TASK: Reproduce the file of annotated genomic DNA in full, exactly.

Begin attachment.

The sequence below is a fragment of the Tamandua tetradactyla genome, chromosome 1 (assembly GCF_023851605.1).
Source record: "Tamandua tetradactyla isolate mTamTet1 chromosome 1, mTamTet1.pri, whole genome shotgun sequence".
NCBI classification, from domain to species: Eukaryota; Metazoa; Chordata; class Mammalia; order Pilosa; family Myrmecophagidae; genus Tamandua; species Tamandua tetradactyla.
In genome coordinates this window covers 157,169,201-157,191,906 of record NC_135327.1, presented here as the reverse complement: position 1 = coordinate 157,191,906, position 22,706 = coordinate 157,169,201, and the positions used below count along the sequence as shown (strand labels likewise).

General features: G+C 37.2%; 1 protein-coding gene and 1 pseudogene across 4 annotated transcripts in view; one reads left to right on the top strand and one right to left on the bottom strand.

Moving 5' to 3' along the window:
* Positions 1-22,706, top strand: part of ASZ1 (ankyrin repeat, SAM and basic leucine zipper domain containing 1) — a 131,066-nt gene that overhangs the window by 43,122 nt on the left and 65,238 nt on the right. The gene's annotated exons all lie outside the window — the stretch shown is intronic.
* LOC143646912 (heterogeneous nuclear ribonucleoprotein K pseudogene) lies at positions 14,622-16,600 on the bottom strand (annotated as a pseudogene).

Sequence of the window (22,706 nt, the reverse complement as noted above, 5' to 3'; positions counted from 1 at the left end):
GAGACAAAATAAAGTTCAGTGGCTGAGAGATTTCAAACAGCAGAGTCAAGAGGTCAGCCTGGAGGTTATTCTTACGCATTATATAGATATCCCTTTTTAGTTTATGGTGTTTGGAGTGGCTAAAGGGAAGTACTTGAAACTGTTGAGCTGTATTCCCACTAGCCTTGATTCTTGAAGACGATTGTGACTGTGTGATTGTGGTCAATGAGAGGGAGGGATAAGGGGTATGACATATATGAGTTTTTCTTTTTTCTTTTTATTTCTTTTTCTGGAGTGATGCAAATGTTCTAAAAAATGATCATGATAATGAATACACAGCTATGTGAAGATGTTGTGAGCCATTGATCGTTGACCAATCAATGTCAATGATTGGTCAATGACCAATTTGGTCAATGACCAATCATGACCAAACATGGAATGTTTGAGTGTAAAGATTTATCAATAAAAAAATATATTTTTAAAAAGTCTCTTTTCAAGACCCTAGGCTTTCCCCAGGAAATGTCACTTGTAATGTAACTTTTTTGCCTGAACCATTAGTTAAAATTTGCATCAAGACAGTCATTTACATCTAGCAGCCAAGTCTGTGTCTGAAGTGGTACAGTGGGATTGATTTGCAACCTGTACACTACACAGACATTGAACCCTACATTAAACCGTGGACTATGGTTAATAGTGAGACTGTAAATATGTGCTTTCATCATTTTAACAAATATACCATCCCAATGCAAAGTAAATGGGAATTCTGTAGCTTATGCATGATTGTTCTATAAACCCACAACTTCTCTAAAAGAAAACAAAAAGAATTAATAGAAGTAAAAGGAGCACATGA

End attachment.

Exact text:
The sequence below is a fragment of the Tamandua tetradactyla genome, chromosome 1 (assembly GCF_023851605.1).
Source record: "Tamandua tetradactyla isolate mTamTet1 chromosome 1, mTamTet1.pri, whole genome shotgun sequence".
NCBI classification, from domain to species: Eukaryota; Metazoa; Chordata; class Mammalia; order Pilosa; family Myrmecophagidae; genus Tamandua; species Tamandua tetradactyla.
In genome coordinates this window covers 157,169,201-157,191,906 of record NC_135327.1, presented here as the reverse complement: position 1 = coordinate 157,191,906, position 22,706 = coordinate 157,169,201, and the positions used below count along the sequence as shown (strand labels likewise).

General features: G+C 37.2%; 1 protein-coding gene and 1 pseudogene across 4 annotated transcripts in view; one reads left to right on the top strand and one right to left on the bottom strand.

Moving 5' to 3' along the window:
* Positions 1-22,706, top strand: part of ASZ1 (ankyrin repeat, SAM and basic leucine zipper domain containing 1) — a 131,066-nt gene that overhangs the window by 43,122 nt on the left and 65,238 nt on the right. The gene's annotated exons all lie outside the window — the stretch shown is intronic.
* LOC143646912 (heterogeneous nuclear ribonucleoprotein K pseudogene) lies at positions 14,622-16,600 on the bottom strand (annotated as a pseudogene).

Sequence of the window (22,706 nt, the reverse complement as noted above, 5' to 3'; positions counted from 1 at the left end):
GAGACAAAATAAAGTTCAGTGGCTGAGAGATTTCAAACAGCAGAGTCAAGAGGTCAGCCTGGAGGTTATTCTTACGCATTATATAGATATCCCTTTTTAGTTTATGGTGTTTGGAGTGGCTAAAGGGAAGTACTTGAAACTGTTGAGCTGTATTCCCACTAGCCTTGATTCTTGAAGACGATTGTGACTGTGTGATTGTGGTCAATGAGAGGGAGGGATAAGGGGTATGACATATATGAGTTTTTCTTTTTTCTTTTTATTTCTTTTTCTGGAGTGATGCAAATGTTCTAAAAAATGATCATGATAATGAATACACAGCTATGTGAAGATGTTGTGAGCCATTGATCGTTGACCAATCAATGTCAATGATTGGTCAATGACCAATTTGGTCAATGACCAATCATGACCAAACATGGAATGTTTGAGTGTAAAGATTTATCAATAAAAAAATATATTTTTAAAAAGTCTCTTTTCAAGACCCTAGGCTTTCCCCAGGAAATGTCACTTGTAATGTAACTTTTTTGCCTGAACCATTAGTTAAAATTTGCATCAAGACAGTCATTTACATCTAGCAGCCAAGTCTGTGTCTGAAGTGGTACAGTGGGATTGATTTGCAACCTGTACACTACACAGACATTGAACCCTACATTAAACCGTGGACTATGGTTAATAGTGAGACTGTAAATATGTGCTTTCATCATTTTAACAAATATACCATCCCAATGCAAAGTAAATGGGAATTCTGTAGCTTATGCATGATTGTTCTATAAACCCACAACTTCTCTAAAAGAAAACAAAAAGAATTAATAGAAGTAAAAGGAGCACATGA